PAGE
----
Tucked away at the top of a mountain road in Summers County, West Virginia is Camp Waldo (formerly Camp Lightfoot) a 1940’s era summer camp that was originally built as a vacation destination for coal mining families to send their children during summer breaks.
These days, Camp Waldo has a much different steward. The camp is now owned and operated by Appalachian Headwaters, a unique nonprofit organization that’s dedicated to restoring forests, waterways and economic opportunities throughout central Appalachia.
Now that it’s under new management, Camp Waldo is back in use as a children’s summer camp with an emphasis on environmental education in areas of science, nature, arts and adventure. And, kids that attend the camp do so at little to no cost all thanks to Appalachian Headwaters!
With a dual goal of revitalizing the local economy while also repairing environmental damage caused by energy extraction industries, Appalachian Headwaters targets three primary initiatives:
- The first is focused on the reforestation of former mine sites. This program serves the growing restoration and non-timber forest product industries in Appalachia and helps expand the mid-Atlantic native landscaping market.
- They also operate the Appalachian Beekeeping Collective which trains new beekeeper entrepreneurs to maintain honey bee hives for profit. The beekeeping and reforestation efforts directly address an environmental threat while also providing a new source of sustainable income for rural areas.
- The third, and perhaps most foundational initiative of the organization is focused on environmental education, which helps to support their beekeeping and reforestation efforts and is one of the main uses they see for Camp Waldo going forward.
As an organization committed to helping rural communities while also doing everything they can in the fight against climate change, it was no surprise when Appalachian Headwaters got in touch with Solar Holler for a clean, affordable source of electricity at Camp Waldo, and we were happy to answer the call!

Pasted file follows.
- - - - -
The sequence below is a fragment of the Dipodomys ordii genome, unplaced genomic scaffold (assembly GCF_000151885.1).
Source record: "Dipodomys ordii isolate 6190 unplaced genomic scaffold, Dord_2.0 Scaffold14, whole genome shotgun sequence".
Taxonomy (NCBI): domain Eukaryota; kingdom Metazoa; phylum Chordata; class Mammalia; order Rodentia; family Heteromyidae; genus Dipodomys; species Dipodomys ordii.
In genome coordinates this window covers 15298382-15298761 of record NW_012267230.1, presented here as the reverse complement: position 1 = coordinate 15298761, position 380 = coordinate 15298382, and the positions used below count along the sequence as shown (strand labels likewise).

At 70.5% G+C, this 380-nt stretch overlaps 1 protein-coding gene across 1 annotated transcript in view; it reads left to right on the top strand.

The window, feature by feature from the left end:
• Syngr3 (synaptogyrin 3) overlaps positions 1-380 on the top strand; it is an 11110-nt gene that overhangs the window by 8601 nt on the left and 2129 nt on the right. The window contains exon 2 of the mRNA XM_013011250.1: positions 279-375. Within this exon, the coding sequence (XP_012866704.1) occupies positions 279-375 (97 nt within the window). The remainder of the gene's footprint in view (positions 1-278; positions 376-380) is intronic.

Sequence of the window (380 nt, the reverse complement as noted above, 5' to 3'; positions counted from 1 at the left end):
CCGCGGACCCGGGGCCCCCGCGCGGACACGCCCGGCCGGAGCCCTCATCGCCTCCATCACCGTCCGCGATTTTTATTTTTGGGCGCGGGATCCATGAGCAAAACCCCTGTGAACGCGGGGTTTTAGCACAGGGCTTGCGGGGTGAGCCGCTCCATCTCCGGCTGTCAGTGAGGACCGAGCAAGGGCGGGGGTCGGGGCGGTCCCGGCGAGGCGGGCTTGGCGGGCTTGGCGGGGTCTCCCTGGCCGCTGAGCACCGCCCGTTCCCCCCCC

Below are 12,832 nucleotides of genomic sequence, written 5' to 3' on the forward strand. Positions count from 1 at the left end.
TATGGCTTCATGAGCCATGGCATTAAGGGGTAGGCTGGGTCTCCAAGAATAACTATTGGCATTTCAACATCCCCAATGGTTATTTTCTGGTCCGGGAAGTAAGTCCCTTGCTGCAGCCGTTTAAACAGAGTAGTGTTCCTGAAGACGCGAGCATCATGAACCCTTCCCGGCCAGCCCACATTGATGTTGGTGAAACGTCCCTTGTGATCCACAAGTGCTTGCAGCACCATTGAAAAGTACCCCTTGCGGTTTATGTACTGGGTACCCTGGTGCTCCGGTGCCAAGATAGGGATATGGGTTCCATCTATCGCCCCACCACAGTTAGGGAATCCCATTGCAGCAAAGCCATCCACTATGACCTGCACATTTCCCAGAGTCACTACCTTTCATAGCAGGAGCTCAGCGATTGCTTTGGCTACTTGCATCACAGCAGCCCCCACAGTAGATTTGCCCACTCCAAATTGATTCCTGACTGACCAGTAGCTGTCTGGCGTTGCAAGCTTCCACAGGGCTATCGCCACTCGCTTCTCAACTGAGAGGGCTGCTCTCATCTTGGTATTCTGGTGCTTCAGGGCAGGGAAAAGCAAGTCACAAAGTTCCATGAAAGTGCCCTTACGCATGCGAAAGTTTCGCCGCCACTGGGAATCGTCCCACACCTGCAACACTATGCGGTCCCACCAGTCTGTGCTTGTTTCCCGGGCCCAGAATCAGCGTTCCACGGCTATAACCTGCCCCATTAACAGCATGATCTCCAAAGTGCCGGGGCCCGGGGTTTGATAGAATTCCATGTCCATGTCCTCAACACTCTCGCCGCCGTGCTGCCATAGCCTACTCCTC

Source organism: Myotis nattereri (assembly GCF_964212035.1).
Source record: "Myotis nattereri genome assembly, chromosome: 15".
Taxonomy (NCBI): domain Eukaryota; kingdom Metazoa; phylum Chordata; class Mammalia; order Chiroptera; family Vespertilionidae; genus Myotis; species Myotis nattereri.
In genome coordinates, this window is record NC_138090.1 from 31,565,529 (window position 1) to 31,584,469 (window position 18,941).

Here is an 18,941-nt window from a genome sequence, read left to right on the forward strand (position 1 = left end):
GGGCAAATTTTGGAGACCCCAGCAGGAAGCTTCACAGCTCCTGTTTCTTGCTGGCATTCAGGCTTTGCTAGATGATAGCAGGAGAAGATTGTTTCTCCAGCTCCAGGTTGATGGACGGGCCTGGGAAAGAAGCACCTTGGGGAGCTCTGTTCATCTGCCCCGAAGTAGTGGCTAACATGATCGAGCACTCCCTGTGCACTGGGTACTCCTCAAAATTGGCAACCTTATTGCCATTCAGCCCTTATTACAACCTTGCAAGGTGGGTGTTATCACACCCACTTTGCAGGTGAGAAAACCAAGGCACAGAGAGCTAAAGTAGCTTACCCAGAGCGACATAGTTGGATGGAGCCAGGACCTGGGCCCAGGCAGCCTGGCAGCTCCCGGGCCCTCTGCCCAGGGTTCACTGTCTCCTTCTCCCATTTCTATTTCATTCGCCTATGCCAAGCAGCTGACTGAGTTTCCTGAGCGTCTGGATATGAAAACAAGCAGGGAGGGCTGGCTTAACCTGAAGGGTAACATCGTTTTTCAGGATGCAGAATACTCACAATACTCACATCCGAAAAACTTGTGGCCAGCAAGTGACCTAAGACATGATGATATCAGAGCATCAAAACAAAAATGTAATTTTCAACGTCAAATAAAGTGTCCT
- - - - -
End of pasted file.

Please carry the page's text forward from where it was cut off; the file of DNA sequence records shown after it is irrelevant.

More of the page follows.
Solar Holler has been thrilled to work with such an awesome nonprofit. Plans for the project have been in the works for over a year and today we are proud to announce the completion of their installation! The final phase of the project was finished last month and Camp Waldo is now the proud owner of one of the largest nonprofit solar installations in West Virginia!
Appalachian Headwaters foresees many uses for Camp Waldo so it was important for us to make sure their solar system was large enough to meet their growing needs. To get started, our first step was to assess the location for sun exposure. For this we used satellite imagery, along with advanced sunlight and shade modeling, and overlaid 30 years of zip code-specific weather data. This allowed us to determine the average annual amount of sunshine at the camp. We then conducted an analysis of their usage history and factored in projected future usage to ensure they had the right amount of panels to cover their needs. Based on our analysis, the installation required a combination rooftop and ground-mounted solar array.
For such a large project we’d usually try to block out at least a week to finish the installation, but our crew managed to knock the whole thing out in just four days!!
Camp Waldo is now generating 96% of their own electricity and they are on track to save more than $225,000 over the lifetime of the system. That’s $225,000 they can now use to grow their impact, invest in their mission and give more low income children the chance to experience the fun, education and adventure of summer camp!
When it’s not buzzing with happy campers in the summer months, Camp Waldo functions as the education center for those other buzzers — honey bees! Appalachian Headwaters continues to expand their workforce development program with the Appalachian Beekeeping Collective. The camp serves as the education center for new entrepreneurial beekeepers and, to date, their training and mentorship efforts have produced close to 1000 honey bee hives across ten different counties in central Appalachia.
Using solar to generate their own electricity not only aligns with the core mission of Appalachian Headwaters, it also allows the organization to focus its resources on their important work. Rather than sending more money to the utility company, they can now send more kids to summer camp and provide more sustainable revenue sources for families throughout the central Appalachian region.